One-size-fits-all: recognizing gender in organised outdoor recreation

Mandi Baker

Research output: Chapter in Book/Report/Conference proceedingConference contributionpeer-review


Sitting in the taxi to a summit on women in outdoor leadership, I listened to my colleague explain how he felt like a misfit. Actually, he felt illegitimate and under scrutiny. Not only was he a white, middle-aged, heterosexual man but, in his words, “I don’t know what the problem is.” Having worked in the field, I am familiar with this feeling. I too hadn’t seen ‘the problem.’ It was only later, while doing post-structural research into summer camps, that I began to recognise how the expectations of organised outdoor recreation are largely based on masculine ideals of physicality and mastery (Gray & Mitten, 2018; Humberstone & Stan, 2012). Like many of my interview participants (n=38), I assumed that men and women could and should display interactions with nature in much the same ways. While this appeared to be a powerful boost to the perception of women’s abilities in outdoor contexts, it suggested that a certain unisex or one-size-fits-all construction of gender was taken up by participants. Discourses that equate genderlessness with the performance of masculinity by both sexes (e.g., valuing women’s contribution on a male-only scale of worth) can limit the expression of and possibility for diverse gender experiences within camps. For example, practices of noticing, engaging with and narrating nature in terms of awe, beauty, and embodiment (Fullagar & Hailstone, 1996) can be ignored, down-played and/or silenced. The outdoors offers opportunities for respite, enjoyment and identity creation. If diverse discourses and practices of outdoor experiences are not celebrated then populations who do not identify with dominant masculine discourses can neither gain nor will desire access to outdoor experiences. Individuals, communities, business and nature itself loose from this exclusion (e.g., conservation, community development, and wellbeing). Consequently, leaders in the sector must ask how they can make the outdoors accessible to diverse populations.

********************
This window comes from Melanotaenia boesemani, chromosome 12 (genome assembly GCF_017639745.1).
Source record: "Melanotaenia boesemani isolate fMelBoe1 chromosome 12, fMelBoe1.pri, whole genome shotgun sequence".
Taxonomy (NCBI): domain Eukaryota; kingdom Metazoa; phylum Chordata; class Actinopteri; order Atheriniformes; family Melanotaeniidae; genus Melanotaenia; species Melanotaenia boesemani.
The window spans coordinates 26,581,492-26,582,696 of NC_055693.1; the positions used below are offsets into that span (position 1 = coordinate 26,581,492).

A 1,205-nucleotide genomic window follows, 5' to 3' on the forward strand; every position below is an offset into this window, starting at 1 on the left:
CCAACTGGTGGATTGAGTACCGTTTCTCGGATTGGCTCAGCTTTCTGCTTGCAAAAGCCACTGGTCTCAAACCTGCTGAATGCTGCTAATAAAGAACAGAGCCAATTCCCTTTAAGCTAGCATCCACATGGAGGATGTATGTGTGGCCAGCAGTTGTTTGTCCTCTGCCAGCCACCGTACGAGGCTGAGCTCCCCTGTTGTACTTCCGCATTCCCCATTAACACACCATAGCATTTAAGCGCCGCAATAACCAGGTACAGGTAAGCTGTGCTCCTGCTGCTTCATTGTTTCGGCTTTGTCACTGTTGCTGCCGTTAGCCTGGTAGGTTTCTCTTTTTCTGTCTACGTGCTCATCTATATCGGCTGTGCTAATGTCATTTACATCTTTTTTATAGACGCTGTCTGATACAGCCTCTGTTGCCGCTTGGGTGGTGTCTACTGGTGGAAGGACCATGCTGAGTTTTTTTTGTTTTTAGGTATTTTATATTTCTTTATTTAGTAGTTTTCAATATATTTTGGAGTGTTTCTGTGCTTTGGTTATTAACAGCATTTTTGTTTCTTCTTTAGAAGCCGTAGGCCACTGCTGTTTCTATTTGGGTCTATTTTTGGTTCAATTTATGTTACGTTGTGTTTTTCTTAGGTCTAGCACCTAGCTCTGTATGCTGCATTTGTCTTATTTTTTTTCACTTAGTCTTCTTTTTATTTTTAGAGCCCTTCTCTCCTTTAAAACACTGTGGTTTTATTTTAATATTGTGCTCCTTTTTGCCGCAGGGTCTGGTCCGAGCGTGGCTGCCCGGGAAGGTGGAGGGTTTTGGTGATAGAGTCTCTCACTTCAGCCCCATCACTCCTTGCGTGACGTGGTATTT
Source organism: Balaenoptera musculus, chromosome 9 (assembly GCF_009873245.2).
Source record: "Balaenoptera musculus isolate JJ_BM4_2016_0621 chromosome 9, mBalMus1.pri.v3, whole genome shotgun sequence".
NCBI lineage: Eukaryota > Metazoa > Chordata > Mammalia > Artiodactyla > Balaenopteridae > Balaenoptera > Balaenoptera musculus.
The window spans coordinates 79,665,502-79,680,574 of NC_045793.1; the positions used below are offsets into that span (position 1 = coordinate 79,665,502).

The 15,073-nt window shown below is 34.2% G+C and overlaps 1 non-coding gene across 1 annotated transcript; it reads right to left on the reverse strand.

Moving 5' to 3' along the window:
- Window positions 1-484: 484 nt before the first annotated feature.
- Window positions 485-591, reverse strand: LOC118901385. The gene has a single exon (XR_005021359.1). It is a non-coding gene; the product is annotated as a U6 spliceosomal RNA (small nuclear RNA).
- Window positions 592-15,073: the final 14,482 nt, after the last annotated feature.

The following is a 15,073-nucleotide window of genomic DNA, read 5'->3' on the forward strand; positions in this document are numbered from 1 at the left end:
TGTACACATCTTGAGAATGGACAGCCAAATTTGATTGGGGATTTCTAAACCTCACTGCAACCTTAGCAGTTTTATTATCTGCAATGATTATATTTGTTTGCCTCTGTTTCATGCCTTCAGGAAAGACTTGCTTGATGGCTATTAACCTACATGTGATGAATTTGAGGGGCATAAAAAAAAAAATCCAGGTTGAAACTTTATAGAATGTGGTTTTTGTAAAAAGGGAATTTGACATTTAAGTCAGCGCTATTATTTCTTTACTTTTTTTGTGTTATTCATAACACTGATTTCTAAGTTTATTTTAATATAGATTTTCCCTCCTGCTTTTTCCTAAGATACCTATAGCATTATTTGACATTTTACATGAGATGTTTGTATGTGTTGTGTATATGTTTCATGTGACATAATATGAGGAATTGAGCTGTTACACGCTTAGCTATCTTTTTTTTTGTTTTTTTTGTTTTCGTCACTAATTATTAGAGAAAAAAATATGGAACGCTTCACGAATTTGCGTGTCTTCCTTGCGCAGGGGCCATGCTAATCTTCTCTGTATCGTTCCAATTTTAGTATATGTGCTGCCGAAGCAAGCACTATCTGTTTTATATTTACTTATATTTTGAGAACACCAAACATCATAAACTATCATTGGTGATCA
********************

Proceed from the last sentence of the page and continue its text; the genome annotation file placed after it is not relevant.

Original languageEnglish
Title of host publicationThe Diversity of Leisure
Subtitle of host publicationrsity of Leisure: Proceedings of the Australian and New Zealand Association for Leisure Studies (ANZALS) 14th Biennial Conference
Place of PublicationQueenstown, New Zealand
Number of pages2
Publication statusPublished - 2019


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